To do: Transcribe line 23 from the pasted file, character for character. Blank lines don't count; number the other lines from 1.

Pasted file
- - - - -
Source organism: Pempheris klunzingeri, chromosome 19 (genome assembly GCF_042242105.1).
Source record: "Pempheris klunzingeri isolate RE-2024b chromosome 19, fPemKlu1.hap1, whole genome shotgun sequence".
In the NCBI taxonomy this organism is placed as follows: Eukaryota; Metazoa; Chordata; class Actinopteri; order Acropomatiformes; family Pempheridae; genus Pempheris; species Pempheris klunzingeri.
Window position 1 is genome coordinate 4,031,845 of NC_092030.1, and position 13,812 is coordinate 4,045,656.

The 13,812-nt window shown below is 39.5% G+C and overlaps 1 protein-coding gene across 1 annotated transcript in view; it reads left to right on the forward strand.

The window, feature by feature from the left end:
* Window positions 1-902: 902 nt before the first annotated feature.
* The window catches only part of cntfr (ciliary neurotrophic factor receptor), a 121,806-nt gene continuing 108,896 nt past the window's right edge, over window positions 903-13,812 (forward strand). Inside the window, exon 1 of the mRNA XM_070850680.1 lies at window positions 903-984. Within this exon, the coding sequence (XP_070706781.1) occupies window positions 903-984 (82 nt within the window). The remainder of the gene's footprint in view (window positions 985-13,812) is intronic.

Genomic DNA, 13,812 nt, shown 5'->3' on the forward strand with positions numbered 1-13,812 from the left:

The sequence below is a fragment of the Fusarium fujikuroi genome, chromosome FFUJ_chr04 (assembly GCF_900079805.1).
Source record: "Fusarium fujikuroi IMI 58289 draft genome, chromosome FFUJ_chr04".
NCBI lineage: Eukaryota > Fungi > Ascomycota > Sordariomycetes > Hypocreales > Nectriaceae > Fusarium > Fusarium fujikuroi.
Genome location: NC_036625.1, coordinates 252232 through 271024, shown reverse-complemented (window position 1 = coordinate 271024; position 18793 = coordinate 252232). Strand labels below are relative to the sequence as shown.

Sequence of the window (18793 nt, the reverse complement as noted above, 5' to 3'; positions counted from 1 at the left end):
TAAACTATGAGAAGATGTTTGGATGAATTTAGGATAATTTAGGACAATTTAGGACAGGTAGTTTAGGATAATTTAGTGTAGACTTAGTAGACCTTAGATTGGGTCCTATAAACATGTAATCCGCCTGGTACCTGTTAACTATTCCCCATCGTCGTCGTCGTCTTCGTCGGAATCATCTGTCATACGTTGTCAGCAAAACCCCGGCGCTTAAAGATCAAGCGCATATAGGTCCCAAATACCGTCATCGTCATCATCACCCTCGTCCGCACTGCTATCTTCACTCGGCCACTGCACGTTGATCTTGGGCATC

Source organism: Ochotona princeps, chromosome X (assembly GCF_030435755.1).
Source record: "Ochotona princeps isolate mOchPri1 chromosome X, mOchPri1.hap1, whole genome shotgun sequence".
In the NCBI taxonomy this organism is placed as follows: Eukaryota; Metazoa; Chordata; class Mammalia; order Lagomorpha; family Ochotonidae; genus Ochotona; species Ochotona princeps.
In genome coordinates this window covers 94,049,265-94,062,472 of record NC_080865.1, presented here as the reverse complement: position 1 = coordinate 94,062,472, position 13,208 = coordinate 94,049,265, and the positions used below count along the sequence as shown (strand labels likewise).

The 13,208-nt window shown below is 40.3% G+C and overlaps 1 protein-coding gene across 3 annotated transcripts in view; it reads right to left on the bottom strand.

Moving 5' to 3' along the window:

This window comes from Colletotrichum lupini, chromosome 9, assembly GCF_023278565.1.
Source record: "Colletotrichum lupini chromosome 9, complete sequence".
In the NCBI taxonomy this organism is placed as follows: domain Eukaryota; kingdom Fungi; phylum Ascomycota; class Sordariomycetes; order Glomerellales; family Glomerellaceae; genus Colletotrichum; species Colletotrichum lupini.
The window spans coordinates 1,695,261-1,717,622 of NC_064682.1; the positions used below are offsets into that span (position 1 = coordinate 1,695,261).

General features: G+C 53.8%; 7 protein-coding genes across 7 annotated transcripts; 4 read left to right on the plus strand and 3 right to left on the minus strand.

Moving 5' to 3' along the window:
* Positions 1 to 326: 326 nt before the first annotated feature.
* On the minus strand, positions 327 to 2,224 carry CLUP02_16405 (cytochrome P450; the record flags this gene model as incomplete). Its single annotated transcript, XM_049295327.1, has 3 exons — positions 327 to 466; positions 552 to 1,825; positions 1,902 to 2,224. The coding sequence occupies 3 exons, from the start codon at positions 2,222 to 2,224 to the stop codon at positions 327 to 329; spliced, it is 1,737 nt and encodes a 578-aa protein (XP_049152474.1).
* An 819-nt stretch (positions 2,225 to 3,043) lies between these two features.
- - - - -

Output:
Source record: "Colletotrichum lupini chromosome 9, complete sequence".